It’s finally happened. Your vacuum cleaner has decided to no longer function properly. You’ve got company coming over, a huge mess on the floor and no way of cleaning it up. Now what? Do you fix it or do you go and buy a new one? The decision is never an easy one, but is one that this article will hopefully help you make.
Love Your Vacuum?
If your relationship with your vacuum cleaner has been somewhat of a tenuous one, you might not want to take the time or the money to fix it. However, if buying your vacuum was the best decision you’ve ever made, then it might be a little easier to see yourself investing the time, money and effort into getting it fixed.
So, now that you have met the first hurdle, it’s time to decide how far you are willing to go. Experts tend to agree on at least one thing when it comes to vacuum cleaners; you shouldn’t spend more than half of the initial purchase cost to repair it.
Vacuum cleaner costs vary widely and generally coincide with the average lifespan of the appliance itself. Generally speaking, the more you spend on a vacuum, the longer it should last. If you plan on repairing your vacuum, make sure that the repair costs don’t exceed the half price threshold to keep you from getting in deeper than necessary.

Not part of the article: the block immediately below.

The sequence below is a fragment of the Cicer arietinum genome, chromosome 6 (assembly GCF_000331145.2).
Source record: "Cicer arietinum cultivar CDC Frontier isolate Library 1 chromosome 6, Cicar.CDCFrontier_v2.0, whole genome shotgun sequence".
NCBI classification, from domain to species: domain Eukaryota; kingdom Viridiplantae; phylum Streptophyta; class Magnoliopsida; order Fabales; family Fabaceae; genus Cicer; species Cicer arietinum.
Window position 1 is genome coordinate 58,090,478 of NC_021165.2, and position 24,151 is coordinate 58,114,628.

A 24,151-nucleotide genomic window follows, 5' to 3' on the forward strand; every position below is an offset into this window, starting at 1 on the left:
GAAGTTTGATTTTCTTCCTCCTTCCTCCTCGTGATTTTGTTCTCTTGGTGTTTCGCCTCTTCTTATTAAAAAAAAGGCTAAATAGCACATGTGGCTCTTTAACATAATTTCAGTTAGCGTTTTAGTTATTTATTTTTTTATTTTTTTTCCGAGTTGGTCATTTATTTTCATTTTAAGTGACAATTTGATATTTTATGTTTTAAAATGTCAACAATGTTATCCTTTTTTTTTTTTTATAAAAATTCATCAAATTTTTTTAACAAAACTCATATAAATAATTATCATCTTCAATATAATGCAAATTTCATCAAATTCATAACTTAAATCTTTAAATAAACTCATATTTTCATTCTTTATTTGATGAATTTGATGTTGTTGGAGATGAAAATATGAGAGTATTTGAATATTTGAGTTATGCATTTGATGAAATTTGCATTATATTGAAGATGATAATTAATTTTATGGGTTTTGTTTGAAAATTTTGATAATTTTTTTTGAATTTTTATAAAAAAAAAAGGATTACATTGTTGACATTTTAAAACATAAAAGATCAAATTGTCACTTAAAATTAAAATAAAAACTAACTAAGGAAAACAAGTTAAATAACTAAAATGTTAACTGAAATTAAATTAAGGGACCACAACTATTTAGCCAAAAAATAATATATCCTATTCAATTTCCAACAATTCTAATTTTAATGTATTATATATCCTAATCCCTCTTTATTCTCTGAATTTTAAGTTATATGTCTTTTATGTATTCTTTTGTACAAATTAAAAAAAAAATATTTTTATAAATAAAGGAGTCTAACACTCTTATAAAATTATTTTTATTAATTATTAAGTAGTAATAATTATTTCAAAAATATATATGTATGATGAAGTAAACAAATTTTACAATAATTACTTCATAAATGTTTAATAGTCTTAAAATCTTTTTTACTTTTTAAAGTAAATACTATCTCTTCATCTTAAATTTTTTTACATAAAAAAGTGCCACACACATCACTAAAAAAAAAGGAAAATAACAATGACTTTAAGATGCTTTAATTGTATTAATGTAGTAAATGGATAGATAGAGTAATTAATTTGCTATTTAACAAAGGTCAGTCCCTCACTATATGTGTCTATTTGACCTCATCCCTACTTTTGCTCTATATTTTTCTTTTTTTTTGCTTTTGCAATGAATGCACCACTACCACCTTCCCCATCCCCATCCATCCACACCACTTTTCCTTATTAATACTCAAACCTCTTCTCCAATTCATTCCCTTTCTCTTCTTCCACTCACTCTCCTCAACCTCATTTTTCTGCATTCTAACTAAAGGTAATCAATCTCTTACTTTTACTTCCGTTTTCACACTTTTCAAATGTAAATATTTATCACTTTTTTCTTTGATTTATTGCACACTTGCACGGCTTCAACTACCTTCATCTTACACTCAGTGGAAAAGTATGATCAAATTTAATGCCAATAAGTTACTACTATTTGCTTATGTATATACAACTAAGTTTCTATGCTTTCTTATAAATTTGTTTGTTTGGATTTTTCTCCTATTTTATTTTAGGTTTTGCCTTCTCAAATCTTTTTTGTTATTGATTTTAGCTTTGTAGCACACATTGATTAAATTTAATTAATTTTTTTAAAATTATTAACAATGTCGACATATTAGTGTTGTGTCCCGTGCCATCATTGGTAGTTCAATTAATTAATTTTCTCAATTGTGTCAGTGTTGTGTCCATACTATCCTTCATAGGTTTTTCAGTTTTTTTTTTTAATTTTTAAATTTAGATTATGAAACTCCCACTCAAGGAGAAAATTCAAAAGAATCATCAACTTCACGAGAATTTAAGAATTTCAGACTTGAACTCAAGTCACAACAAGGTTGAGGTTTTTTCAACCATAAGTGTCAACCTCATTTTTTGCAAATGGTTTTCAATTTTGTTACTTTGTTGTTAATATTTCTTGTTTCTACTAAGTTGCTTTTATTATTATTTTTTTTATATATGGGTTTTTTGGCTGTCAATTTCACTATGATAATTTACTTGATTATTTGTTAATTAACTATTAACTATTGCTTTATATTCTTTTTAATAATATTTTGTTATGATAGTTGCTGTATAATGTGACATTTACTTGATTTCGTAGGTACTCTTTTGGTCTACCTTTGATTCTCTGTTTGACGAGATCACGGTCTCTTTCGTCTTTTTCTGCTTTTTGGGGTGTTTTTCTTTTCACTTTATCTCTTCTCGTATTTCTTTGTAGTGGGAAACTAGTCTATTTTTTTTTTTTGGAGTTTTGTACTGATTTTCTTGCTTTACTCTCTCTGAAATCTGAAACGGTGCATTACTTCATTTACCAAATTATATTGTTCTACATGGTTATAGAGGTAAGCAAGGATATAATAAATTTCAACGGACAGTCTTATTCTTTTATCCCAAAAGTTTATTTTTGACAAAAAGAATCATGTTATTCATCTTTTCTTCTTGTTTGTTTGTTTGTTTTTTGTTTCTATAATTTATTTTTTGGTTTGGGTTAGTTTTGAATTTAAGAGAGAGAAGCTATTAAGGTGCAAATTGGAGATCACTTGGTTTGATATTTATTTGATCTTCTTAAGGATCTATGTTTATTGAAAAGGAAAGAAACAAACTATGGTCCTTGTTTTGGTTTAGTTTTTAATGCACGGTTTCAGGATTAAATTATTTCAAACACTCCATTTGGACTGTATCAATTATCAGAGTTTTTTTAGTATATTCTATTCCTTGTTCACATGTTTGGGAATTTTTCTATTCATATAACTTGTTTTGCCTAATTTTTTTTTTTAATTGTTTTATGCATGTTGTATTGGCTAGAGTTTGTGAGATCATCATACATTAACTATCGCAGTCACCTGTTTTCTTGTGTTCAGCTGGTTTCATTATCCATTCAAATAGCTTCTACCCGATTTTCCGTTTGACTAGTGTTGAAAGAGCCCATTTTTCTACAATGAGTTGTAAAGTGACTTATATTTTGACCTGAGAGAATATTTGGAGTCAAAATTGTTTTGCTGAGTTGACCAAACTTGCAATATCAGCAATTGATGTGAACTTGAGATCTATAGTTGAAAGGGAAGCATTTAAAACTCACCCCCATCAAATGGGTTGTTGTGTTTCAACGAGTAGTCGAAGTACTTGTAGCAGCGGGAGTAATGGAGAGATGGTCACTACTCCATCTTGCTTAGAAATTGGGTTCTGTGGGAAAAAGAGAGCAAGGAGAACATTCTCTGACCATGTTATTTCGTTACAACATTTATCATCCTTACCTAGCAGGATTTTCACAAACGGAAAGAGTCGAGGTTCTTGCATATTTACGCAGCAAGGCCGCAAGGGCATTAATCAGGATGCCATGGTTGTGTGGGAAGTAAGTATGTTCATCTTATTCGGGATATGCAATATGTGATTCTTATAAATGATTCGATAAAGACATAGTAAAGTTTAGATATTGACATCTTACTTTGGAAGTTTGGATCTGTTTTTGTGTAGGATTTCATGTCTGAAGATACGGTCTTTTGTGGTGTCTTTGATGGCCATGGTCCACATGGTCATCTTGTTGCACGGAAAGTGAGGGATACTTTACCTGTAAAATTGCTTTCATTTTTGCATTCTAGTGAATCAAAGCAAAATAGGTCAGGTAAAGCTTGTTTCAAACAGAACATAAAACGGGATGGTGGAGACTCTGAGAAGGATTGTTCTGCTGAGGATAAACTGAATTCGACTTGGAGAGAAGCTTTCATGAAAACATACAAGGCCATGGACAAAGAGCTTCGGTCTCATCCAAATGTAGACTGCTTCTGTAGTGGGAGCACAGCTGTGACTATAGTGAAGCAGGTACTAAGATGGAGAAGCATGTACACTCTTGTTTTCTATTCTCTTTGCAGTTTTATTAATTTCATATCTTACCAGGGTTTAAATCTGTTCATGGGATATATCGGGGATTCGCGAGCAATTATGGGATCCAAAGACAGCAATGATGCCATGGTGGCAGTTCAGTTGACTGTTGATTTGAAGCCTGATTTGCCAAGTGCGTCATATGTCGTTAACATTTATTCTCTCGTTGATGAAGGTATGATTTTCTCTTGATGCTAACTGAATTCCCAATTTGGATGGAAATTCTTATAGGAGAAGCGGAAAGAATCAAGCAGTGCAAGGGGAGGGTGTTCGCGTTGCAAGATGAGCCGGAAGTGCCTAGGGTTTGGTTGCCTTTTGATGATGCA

It’s Probably Fixable
In almost every case, vacuums are fixable. These are fairly simple machines and the most common problem is that they lose suction. Most do-it-yourselfers can find the cause of the loss of suction fairly quickly and can clean out the clog with minimal effort. However, in some cases, a trained professional should be called in, especially if you are dealing with an expensive machine. This includes any electrical issues or when moving parts aren’t moving.
When It’s Not Fixable
In most cases – unless you have a wet vac, vacuuming up anything liquid will destroy any vacuum. If the suction motor is loud, there is a good chance that it is at the end of its useful life and thus the vacuum will need to be replaced. This is because the suction motor is the most expensive element of any vacuum. And, unless you own one of the most expensive vacuums on the market, replacing the suction motor will exceed the half cost threshold.
And then, of course, there’s the issue of vacuuming up something so nasty you simply can’t clean it out of the vacuum. Not only will this cause performance issues, but could also cause some aesthetic issues as well. Replacement is usually recommended here as well.
At the end of the day, only you can decide whether or not your vacuum is worthy of being repaired. If you still have questions, contact your local vacuum repair man.
If you are looking for a better vacuum repair man, check out Valley Vacuum and Sewing. They offer quality vacuum repair services on a wide variety of makes and models.